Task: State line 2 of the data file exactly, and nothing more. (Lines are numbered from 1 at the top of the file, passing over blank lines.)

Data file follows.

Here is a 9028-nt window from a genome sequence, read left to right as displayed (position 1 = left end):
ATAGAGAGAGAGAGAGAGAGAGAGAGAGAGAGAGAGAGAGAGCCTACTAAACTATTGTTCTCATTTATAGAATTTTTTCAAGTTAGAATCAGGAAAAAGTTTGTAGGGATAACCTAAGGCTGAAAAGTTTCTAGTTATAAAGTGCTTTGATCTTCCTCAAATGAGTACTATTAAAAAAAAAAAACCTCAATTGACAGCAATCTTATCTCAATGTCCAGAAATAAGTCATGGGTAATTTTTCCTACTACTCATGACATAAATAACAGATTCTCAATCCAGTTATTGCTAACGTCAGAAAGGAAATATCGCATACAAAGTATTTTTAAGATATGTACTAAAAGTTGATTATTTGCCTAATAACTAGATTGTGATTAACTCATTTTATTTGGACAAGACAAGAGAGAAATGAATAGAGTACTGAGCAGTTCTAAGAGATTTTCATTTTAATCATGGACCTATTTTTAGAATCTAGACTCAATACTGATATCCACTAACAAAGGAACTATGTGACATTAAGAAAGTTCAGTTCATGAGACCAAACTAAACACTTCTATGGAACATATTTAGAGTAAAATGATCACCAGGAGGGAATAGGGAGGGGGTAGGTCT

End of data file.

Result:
ATAGAGAGAGAGAGAGAGAGAGAGAGAGAGAGAGAGAGAGAGCCTACTAAACTATTGTTCTCATTTATAGAATTTTTTCAAGTTAGAATCAGGAAAAAGTTTGTAGGGATAACCTAAGGCTGAAAAGTTTCTAGTTATAAAGTGCTTTGATCTTCCTCAAATGAGTACTATTAAAAAAAAAAAACCTCAATTGACAGCAATCTTATCTCAATGTCCAGAAATAAGTCATGGGTAATTTTTCCTACTACTCATGACATAAATAACAGATTCTCAATCCAGTTATTGCTAACGTCAGAAAGGAAATATCGCATACAAAGTATTTTTAAGATATGTACTAAAAGTTGATTATTTGCCTAATAACTAGATTGTGATTAACTCATTTTATTTGGACAAGACAAGAGAGAAATGAATAGAGTACTGAGCAGTTCTAAGAGATTTTCATTTTAATCATGGACCTATTTTTAGAATCTAGACTCAATACTGATATCCACTAACAAAGGAACTATGTGACATTAAGAAAGTTCAGTTCATGAGACCAAACTAAACACTTCTATGGAACATATTTAGAGTAAAATGATCACCAGGAGGGAATAGGGAGGGGGTAGGTCT